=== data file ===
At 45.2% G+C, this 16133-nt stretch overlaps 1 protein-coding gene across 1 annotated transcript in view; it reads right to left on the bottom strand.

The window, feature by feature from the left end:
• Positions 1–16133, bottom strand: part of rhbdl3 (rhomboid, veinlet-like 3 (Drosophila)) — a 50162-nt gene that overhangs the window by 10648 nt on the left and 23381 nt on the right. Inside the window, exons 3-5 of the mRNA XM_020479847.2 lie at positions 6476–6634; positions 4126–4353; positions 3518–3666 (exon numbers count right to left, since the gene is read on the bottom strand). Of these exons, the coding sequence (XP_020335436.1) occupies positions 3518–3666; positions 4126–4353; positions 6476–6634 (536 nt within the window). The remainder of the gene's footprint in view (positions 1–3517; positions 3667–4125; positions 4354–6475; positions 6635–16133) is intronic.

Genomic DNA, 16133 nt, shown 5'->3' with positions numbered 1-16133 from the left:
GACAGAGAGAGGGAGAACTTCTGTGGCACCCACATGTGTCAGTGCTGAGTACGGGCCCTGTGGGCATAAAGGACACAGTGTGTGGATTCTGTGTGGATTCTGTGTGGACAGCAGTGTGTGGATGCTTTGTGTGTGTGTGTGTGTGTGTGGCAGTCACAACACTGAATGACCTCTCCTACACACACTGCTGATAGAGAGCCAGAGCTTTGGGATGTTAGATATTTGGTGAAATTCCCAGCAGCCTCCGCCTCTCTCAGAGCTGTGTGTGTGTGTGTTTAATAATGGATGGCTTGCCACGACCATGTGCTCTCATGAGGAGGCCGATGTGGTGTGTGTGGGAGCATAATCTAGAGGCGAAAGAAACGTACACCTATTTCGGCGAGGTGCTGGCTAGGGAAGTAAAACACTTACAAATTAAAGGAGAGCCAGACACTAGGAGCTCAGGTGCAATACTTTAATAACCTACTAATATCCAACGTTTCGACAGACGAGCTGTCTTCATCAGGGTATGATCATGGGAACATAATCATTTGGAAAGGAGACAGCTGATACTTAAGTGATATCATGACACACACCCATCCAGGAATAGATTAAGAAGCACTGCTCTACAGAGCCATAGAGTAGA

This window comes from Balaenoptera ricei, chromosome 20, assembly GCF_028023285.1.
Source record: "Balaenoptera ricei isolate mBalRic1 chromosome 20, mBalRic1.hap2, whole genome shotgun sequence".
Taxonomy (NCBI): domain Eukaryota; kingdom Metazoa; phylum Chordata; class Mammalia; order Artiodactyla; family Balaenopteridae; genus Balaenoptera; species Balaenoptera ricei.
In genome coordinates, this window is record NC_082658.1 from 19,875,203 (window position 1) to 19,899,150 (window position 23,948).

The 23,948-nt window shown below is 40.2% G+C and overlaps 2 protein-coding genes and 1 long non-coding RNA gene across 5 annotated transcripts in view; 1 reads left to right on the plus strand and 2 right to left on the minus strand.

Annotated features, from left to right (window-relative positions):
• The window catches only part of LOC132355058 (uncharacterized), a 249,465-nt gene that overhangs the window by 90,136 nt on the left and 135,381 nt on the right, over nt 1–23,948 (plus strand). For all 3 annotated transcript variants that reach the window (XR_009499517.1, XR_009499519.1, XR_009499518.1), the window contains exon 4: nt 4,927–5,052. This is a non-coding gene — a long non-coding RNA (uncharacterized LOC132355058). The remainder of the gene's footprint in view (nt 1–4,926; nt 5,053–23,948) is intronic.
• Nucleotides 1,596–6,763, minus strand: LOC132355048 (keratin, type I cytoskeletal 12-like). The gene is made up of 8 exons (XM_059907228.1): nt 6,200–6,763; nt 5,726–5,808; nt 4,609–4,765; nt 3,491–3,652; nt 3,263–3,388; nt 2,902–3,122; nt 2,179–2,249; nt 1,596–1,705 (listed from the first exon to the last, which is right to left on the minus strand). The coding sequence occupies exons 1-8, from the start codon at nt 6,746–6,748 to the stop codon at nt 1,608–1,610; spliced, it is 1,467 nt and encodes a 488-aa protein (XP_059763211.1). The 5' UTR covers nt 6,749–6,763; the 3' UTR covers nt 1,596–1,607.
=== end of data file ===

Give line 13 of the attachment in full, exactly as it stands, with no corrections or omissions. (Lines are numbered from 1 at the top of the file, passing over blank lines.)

• Nucleotides 1,596–6,763, minus strand: LOC132355048 (keratin, type I cytoskeletal 12-like). The gene is made up of 8 exons (XM_059907228.1): nt 6,200–6,763; nt 5,726–5,808; nt 4,609–4,765; nt 3,491–3,652; nt 3,263–3,388; nt 2,902–3,122; nt 2,179–2,249; nt 1,596–1,705 (listed from the first exon to the last, which is right to left on the minus strand). The coding sequence occupies exons 1-8, from the start codon at nt 6,746–6,748 to the stop codon at nt 1,608–1,610; spliced, it is 1,467 nt and encodes a 488-aa protein (XP_059763211.1). The 5' UTR covers nt 6,749–6,763; the 3' UTR covers nt 1,596–1,607.